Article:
Potential of Platinum

There are quite a few precious metals - gold, silver, platinum, palladium, ruthenium, rhodium, osmium and iridium – with the first four being the most known. Gold is the most traded, silver is the most used, however platinum offers quite a unique prospective on this sub-sector.

There are quite a few precious metals - gold, silver, platinum, palladium, ruthenium, rhodium, osmium and iridium - with the first four being the most known. Gold is the most traded, silver is the most used, however platinum offers quite a unique prospective on this sub-sector. Approximately 50% of the platinum demand is in vehicle use, 30% in currency and investments, 10% in industrial uses, and 10% in jewelry.

It is primarily used for catalytic converters in vehicles. Although gas powered cars can have catalytic converters made with palladium, diesel (being less refined than gasoline) powered vehicles need between 1/10th to 1/2 oz of platinum. This is materially significant because catalytic converters are governmentally mandated. One caveat to this is that purely electric cars do not need platinum, however these are a rarity, especially in thinking of the cost of power if these became mainstream. Hybrid, traditional gas and diesel vehicles all use platinum.

The US and Canada, as well as the European Union are operating under Euro 5 Emissions standards. China is at Euro 3 but progressing. Moreover, for the first time in history China purchased more cars than the US, demonstrating increasing demand from developing world with a growing middle class poised to purchase first cars, not replacing existing ones, so more will be initially bought.

Platinum is also becoming a significant jeweled metal. Wedding bands, necklaces and bracelets are being made of this material more than ever. China is now branding platinum (not gold) as the \"metal of the new China.\" Capitalizing on the Chinese pride of progression and a gaining middle class, this too becomes significant.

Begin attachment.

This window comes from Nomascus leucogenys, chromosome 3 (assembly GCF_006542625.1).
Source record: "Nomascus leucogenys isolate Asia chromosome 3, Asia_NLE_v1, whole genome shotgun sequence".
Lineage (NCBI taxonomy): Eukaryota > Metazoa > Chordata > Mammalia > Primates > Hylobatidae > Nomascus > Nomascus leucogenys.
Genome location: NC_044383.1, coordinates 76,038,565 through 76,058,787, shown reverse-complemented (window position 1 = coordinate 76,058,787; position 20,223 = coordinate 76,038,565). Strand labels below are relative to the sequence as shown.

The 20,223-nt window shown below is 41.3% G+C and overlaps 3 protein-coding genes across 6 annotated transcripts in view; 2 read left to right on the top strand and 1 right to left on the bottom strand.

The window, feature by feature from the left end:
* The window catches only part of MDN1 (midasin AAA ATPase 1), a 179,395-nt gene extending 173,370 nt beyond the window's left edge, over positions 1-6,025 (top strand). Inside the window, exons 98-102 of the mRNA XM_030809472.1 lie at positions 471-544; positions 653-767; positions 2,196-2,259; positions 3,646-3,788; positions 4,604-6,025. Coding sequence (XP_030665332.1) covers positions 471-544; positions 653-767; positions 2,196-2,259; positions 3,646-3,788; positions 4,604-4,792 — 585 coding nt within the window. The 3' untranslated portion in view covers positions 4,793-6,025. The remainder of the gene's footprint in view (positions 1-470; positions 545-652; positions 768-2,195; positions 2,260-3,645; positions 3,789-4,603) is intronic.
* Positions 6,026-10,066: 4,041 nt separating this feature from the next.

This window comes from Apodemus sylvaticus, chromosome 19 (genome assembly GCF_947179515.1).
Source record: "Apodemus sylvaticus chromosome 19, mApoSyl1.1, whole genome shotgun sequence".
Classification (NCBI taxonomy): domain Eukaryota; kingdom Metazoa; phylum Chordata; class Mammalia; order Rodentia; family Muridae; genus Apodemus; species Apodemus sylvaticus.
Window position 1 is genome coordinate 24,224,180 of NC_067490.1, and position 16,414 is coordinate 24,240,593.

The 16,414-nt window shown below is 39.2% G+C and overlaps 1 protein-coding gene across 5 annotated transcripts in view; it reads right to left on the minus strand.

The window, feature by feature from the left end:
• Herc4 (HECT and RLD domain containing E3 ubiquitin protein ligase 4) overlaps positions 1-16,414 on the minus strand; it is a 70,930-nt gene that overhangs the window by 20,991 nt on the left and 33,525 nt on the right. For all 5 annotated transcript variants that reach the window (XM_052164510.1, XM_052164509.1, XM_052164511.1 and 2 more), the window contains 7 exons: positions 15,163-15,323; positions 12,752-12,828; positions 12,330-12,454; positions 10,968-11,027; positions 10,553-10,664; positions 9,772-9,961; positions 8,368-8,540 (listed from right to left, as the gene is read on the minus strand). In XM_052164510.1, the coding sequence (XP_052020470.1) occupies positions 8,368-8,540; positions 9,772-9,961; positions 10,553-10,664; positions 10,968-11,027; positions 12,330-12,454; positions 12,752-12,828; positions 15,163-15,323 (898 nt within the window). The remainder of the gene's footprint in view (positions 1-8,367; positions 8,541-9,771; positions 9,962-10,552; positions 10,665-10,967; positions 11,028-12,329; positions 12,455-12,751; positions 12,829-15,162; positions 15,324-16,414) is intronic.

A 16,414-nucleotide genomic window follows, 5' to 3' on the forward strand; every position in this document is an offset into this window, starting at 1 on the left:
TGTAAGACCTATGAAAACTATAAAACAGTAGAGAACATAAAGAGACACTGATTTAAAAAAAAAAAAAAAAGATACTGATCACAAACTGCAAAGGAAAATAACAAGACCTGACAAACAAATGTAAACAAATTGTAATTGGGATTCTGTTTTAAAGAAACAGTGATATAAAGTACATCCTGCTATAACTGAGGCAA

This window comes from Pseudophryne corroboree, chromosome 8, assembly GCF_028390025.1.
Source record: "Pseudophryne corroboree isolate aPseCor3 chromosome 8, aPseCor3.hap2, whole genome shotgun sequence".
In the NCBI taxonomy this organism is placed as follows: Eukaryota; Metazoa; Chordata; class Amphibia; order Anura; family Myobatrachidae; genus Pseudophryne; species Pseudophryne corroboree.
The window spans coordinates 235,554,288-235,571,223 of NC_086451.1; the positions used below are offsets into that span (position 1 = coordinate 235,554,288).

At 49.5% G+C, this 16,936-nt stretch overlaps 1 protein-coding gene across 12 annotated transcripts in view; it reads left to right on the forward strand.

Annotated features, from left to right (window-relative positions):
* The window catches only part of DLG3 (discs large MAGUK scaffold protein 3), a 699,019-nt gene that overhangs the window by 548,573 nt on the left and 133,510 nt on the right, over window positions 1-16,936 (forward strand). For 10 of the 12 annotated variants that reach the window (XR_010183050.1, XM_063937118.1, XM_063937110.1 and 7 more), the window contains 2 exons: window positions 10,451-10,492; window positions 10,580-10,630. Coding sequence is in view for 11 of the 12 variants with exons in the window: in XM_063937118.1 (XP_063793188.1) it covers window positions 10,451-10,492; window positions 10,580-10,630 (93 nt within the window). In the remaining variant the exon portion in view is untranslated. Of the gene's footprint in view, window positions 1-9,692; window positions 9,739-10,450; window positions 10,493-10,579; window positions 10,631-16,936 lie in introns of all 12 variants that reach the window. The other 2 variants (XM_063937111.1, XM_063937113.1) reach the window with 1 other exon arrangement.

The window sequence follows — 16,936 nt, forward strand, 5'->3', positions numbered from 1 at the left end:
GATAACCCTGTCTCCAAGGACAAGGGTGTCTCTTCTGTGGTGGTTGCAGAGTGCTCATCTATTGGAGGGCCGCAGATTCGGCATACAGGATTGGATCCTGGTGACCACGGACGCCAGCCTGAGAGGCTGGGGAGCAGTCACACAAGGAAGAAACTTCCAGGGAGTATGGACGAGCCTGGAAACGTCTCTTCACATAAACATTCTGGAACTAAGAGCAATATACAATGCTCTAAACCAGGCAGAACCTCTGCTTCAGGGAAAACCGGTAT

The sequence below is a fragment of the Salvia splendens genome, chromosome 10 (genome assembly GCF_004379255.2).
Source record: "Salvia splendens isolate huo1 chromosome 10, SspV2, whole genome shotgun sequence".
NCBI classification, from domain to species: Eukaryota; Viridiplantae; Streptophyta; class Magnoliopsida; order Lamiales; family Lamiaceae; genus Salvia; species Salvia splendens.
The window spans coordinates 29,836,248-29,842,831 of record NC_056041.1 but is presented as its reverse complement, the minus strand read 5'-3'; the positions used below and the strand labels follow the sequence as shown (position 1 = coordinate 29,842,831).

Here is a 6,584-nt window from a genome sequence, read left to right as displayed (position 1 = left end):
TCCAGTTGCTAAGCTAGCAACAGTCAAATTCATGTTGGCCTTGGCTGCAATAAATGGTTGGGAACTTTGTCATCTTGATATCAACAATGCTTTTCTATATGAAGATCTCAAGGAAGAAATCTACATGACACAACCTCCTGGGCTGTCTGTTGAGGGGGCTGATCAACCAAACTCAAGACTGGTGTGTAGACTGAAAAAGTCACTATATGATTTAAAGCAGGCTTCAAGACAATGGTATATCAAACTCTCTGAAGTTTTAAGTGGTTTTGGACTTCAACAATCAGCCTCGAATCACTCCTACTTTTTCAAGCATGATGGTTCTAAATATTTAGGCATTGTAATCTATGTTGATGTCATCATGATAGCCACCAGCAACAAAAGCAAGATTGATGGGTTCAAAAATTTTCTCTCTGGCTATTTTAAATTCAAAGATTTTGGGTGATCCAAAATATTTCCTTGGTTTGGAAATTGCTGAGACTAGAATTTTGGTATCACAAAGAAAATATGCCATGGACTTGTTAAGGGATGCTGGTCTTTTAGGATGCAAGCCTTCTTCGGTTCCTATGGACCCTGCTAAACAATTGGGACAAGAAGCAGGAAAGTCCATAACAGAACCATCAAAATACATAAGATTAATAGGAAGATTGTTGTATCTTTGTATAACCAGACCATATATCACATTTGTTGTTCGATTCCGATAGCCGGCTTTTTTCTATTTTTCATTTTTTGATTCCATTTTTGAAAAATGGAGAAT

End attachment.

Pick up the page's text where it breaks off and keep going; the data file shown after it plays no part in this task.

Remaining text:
In terms of currency and investment purposes, platinum followed gold and silver, by having an ETF created. On January 8, 2010, both a Platinum and Palladium ETF, were launched. ETF Securities Ltd. created Physical Platinum Shares (PPLT) and ETFS Physical Palladium Shares (PALL). Both are listed on the NYSE Arca (formally American Stock Exchange). Both physically hold their respective metals in a vault, like the GLD ETF. This created a new consumption market, available to anyone with a brokerage account. The platinum ETF currently has about 300,000 ounces.

It is necessary to note that new ETFs have different tax treatment than stock funds. From the prospectus for ETFS Physical Palladium Shares: \"Under current law, gains recognized by individuals from the sale of 'collectibles,' including physical platinum, held for more than one year are taxed at a maximum federal income tax rate of 28%, rather than the 15% rate applicable to most other long-term capital gains.\"

The final aspect of platinum that is intriguing is where it comes from. Over 80% of the world's platinum comes from South Africa. Platinum is mined following veins in a mineralized reef. Most of the \"low hanging fruit\" has been mined forcing the miners to go deeper. High grade platinum is about 8 grams per tonne (2202 lbs). That is comparable to a few pencil shavings in a SUV sized rock. To mitigate cost, as little waste rock is mined as possible, so this is all underground mining ... not open pit. Putting this into perspective, the veins of the reef are seldom more than one to one and a half meters in width, meaning as close to four to five feet is mined away as possible. Following the \"low hanging fruit\" analogy, these platinum mines are also progressively getting deeper, up to one mile below ground and going further.

These mines are extremely narrow and low, often a person can not physically stand up in one. They are one mile underground, pitch black and must be air conditioned. The temperature can reach over 150 degrees Fahrenheit. This honestly sounds like a specific layer of hell, as throughout this process the roof may collapse.

South Africa also poses a unique geological monopoly on platinum, but has its own domestic issues which affect platinum. The most relevant is the power. South Africa has an aging power grid and a significant population consuming power. Platinum spiked to over $2200 US per oz in late 2008 as power outages became prevalent in South Africa. Platinum mining is extremely power intensive and impossible to mine with out air conditioning mines. Since they have opposite seasons South Africa is soon going to have summer, and will be hosting the 2010 FIFA World Cup, straining an already strained system.

Platinum is more in demand than ever in the consumption of cars in developing nations, increasingly desired in jewelry, easily bought and sold with the advent of ETFs, and extremely difficult and costly to mine. With all of there factors, one may argue platinum is poised to spike. I believe this is a play on China. Chinese consumption, or lack thereof, of vehicles and new draw to jewelerize platinum will determine its price.

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